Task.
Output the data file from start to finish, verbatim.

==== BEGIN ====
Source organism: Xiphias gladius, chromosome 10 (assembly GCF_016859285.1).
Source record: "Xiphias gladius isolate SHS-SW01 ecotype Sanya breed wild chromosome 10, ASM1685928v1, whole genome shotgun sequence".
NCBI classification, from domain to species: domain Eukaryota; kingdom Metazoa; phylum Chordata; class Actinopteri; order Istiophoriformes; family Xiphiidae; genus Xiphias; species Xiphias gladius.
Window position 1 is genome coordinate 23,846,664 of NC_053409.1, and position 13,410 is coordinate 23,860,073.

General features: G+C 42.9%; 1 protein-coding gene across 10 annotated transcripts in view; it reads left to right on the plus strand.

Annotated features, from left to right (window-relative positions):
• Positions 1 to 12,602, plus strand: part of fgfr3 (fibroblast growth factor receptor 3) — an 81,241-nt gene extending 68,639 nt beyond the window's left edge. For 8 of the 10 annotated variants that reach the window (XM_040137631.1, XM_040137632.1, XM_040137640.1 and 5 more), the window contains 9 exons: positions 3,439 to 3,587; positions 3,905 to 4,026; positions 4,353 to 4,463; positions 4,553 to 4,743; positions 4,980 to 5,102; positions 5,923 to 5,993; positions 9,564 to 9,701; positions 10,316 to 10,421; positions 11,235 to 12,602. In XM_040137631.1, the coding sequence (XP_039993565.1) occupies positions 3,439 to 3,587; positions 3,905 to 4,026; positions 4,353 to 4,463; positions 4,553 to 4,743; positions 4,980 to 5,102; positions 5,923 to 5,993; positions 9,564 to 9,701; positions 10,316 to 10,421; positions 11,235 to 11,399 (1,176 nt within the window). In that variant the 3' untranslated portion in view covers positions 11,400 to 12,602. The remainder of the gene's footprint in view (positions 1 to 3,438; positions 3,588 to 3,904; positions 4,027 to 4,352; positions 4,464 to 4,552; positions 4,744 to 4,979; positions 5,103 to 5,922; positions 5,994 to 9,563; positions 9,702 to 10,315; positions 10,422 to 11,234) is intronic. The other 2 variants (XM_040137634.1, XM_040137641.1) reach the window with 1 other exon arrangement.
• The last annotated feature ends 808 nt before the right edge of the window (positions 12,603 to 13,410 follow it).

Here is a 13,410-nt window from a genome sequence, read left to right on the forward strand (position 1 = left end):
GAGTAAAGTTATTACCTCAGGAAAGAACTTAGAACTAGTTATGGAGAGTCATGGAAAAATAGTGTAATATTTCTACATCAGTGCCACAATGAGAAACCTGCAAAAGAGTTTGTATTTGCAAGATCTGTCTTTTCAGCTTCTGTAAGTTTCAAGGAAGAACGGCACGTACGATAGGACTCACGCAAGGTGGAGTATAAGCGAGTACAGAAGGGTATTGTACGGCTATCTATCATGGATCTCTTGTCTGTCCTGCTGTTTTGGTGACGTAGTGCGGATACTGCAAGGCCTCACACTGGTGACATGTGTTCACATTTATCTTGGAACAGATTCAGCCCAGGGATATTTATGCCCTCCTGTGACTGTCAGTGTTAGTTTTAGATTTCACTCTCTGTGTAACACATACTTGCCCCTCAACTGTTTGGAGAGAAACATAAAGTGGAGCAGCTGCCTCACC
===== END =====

Source organism: Xiphias gladius, chromosome 10 (assembly GCF_016859285.1).
Source record: "Xiphias gladius isolate SHS-SW01 ecotype Sanya breed wild chromosome 10, ASM1685928v1, whole genome shotgun sequence".
NCBI classification, from domain to species: domain Eukaryota; kingdom Metazoa; phylum Chordata; class Actinopteri; order Istiophoriformes; family Xiphiidae; genus Xiphias; species Xiphias gladius.
Window position 1 is genome coordinate 23,846,664 of NC_053409.1, and position 13,410 is coordinate 23,860,073.

General features: G+C 42.9%; 1 protein-coding gene across 10 annotated transcripts in view; it reads left to right on the plus strand.

Annotated features, from left to right (window-relative positions):
• Positions 1 to 12,602, plus strand: part of fgfr3 (fibroblast growth factor receptor 3) — an 81,241-nt gene extending 68,639 nt beyond the window's left edge. For 8 of the 10 annotated variants that reach the window (XM_040137631.1, XM_040137632.1, XM_040137640.1 and 5 more), the window contains 9 exons: positions 3,439 to 3,587; positions 3,905 to 4,026; positions 4,353 to 4,463; positions 4,553 to 4,743; positions 4,980 to 5,102; positions 5,923 to 5,993; positions 9,564 to 9,701; positions 10,316 to 10,421; positions 11,235 to 12,602. In XM_040137631.1, the coding sequence (XP_039993565.1) occupies positions 3,439 to 3,587; positions 3,905 to 4,026; positions 4,353 to 4,463; positions 4,553 to 4,743; positions 4,980 to 5,102; positions 5,923 to 5,993; positions 9,564 to 9,701; positions 10,316 to 10,421; positions 11,235 to 11,399 (1,176 nt within the window). In that variant the 3' untranslated portion in view covers positions 11,400 to 12,602. The remainder of the gene's footprint in view (positions 1 to 3,438; positions 3,588 to 3,904; positions 4,027 to 4,352; positions 4,464 to 4,552; positions 4,744 to 4,979; positions 5,103 to 5,922; positions 5,994 to 9,563; positions 9,702 to 10,315; positions 10,422 to 11,234) is intronic. The other 2 variants (XM_040137634.1, XM_040137641.1) reach the window with 1 other exon arrangement.
• The last annotated feature ends 808 nt before the right edge of the window (positions 12,603 to 13,410 follow it).

Here is a 13,410-nt window from a genome sequence, read left to right on the forward strand (position 1 = left end):
GAGTAAAGTTATTACCTCAGGAAAGAACTTAGAACTAGTTATGGAGAGTCATGGAAAAATAGTGTAATATTTCTACATCAGTGCCACAATGAGAAACCTGCAAAAGAGTTTGTATTTGCAAGATCTGTCTTTTCAGCTTCTGTAAGTTTCAAGGAAGAACGGCACGTACGATAGGACTCACGCAAGGTGGAGTATAAGCGAGTACAGAAGGGTATTGTACGGCTATCTATCATGGATCTCTTGTCTGTCCTGCTGTTTTGGTGACGTAGTGCGGATACTGCAAGGCCTCACACTGGTGACATGTGTTCACATTTATCTTGGAACAGATTCAGCCCAGGGATATTTATGCCCTCCTGTGACTGTCAGTGTTAGTTTTAGATTTCACTCTCTGTGTAACACATACTTGCCCCTCAACTGTTTGGAGAGAAACATAAAGTGGAGCAGCTGCCTCACC